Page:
|WikiProject Horror||(Rated Start-class)|
|WikiProject Film||(Rated Start-class)|
- Moved it. - LeonWhite 22:59, 13 August 2006 (UTC)
These seems like weak links. It seems more likely to me that the similarity of Resident Evil 4's plotline to Dagon's is simply coincidence. It's similarly unlikely for the RE remake, especally since it came out only a few months after the movie. Unless someone can provide evidence that these games were actually referencing Dagon (the movie) specifically, I'd like to remove this section shortly.
This piece of information in the article seems suspect:
- The god Dagon was simply mentioned, while in the movie it actually appears, even though it resembles the Lovecraftian god Cthulhu more than the fish-like humanoid depicted in the short story "Dagon".
If you actually read Lovecraft's short story you will find that 'the vast Polyphemus like', aquatic Dagon DOES appear and that it is NOT a 'fish-like humanoid'.
As far as I remember, Dagon doesn't appear in "The Shadow Over Innsmouth", which is the original source of the movie as it is also specified at the beginning of the article.
I don't get this " paul's mother escaped from the town years ago and is Uxia's half brothers" Paul's mother is someone's brother? WTF. I'm guessing this needs some fixin or the story is really really freaky. 188.8.131.52 (talk) 02:03, 14 November 2009 (UTC)
I actually liked this movie. I am not a fan of H.P. Lovecraft and I usually don't care for the macabre but I liked the movie especially because I liked the surprise ending. At the risk of offending the readers (or for that matter the western world :-) ), the "hero" Paul is a nerdy kind of guy whose girl-friend is a "hot" trendy-trashy flashy superficial common (modern) hoe - likely a gold-digger. The viewer cannot believe in the relationship because it cannot believe what this woman could really love Paul. However, the mermaid-woman Uxía, although seems weird and nerdy like Paul, is actually nice and her love for him, though incestuous, is actually genuine. The ending is surprising because it's kind of ending that goes against the grain where the "hero" would struggle to return to conventionality. Here, he becomes the "monster" and joins his beloved, also a "monster", and is eternally happy. It's the ending of Splash but counter-cultural. Here the "bad guys" win but it's a sound ending:-)184.108.40.206 (talk) 00:30, 23 February 2011 (UTC)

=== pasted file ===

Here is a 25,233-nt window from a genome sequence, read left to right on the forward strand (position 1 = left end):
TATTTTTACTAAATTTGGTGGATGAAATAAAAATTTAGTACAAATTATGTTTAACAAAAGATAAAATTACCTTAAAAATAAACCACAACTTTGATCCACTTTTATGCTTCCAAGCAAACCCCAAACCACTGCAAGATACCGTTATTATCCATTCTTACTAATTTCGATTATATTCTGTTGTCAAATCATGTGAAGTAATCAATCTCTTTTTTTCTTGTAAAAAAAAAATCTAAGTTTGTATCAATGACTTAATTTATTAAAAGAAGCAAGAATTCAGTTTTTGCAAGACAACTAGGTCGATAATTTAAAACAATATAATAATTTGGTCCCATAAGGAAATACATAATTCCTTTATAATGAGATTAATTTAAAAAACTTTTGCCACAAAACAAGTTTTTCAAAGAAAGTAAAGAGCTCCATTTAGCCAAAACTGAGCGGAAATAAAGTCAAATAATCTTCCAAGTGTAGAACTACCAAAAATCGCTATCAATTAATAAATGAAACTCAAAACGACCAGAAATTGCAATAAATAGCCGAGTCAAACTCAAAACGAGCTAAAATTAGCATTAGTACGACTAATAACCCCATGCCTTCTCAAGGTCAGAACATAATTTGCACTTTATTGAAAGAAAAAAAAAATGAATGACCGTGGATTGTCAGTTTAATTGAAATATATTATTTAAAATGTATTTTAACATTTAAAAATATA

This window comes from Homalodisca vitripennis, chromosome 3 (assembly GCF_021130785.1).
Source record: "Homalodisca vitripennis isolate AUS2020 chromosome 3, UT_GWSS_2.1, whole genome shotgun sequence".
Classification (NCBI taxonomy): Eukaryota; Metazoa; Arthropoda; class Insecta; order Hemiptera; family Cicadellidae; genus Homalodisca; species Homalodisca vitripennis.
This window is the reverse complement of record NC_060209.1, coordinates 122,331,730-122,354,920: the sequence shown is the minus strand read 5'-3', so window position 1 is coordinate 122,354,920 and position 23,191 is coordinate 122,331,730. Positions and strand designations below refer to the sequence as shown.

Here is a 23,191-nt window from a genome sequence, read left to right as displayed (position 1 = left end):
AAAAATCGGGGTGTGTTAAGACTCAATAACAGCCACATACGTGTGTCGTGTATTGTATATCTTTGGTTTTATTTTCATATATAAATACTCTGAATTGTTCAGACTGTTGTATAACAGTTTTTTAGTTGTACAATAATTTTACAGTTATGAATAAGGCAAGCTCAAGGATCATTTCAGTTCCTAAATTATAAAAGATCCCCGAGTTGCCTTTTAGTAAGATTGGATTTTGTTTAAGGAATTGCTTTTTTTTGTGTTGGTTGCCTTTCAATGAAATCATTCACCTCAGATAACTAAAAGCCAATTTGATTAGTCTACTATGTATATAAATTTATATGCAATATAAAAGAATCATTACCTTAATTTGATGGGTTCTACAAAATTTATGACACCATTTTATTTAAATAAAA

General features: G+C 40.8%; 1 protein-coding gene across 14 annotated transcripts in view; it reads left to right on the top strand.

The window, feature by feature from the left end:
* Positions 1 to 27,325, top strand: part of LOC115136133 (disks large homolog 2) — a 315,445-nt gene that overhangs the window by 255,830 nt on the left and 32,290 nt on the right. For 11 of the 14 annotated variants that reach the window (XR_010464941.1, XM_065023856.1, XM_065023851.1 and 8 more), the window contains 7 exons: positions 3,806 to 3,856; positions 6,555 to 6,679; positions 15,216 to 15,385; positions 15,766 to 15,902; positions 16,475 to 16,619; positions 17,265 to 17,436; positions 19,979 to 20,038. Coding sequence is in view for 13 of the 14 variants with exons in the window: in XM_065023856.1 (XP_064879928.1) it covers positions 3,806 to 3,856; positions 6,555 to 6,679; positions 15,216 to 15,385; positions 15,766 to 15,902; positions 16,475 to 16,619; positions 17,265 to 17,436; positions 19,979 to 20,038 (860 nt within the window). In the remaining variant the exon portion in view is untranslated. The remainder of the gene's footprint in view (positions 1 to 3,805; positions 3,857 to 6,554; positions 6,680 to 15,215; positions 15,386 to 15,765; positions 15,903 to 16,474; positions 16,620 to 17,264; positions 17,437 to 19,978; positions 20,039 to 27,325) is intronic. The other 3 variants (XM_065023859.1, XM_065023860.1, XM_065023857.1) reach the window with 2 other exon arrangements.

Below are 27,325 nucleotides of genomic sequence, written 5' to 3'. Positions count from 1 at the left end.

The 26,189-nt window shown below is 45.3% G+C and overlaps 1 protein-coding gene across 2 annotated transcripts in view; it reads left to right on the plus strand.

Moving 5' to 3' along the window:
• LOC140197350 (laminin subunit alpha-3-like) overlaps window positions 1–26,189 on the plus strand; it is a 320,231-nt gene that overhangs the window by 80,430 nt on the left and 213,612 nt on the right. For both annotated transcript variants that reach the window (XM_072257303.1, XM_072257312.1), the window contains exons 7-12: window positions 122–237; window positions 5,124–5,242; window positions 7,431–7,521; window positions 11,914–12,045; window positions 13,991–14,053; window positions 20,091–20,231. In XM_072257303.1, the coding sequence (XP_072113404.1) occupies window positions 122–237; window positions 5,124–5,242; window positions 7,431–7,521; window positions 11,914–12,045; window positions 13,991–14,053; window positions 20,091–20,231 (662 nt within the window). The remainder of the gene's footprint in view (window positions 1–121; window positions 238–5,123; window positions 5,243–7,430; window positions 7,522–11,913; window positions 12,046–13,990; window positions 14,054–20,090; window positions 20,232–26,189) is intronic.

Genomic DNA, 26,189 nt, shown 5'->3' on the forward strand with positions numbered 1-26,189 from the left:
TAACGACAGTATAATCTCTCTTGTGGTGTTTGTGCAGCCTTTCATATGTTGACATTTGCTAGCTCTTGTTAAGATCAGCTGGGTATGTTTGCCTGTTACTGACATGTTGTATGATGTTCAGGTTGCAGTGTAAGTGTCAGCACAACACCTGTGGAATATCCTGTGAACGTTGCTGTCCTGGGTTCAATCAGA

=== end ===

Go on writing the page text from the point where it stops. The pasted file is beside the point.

- haha, I liked this movie more than I thought I would too. The thing is having reliable sources - it'd be great if Leonard Maltin or someone similar had noted this...Casliber (talk · contribs) 02:12, 23 February 2011 (UTC)
- Thanks! Trouble is few critics have such balls. Lovecraft was proud of his anglo-saxon heritage and anti-modern. The English are special and peculiar in that, although they have contributed much to mass/media culture (in the English language) with e.g. Rock music, fashion, MTV, tacky tabloids like the Sun, etc... the irony is that the English, especially those of the older generations, are best able to resist it. I would like to call this aspect the "Lovecraft reaction". The English are capable of rejecting mass culture in favor of a "better" albeit incestuous and "old-school" aesthetic. I cannot say that this reaction is all-together right because it is clearly reactionary but then again you have to admit: much of mass media is in questionable taste. While it is true that much of mass media is a function of the masses, I agree with Voltaire: "when the people attempt to reason, all is lost!" :-) Call me an incorrigeable elitist :-) 220.127.116.11 (talk) 23:56, 23 February 2011 (UTC)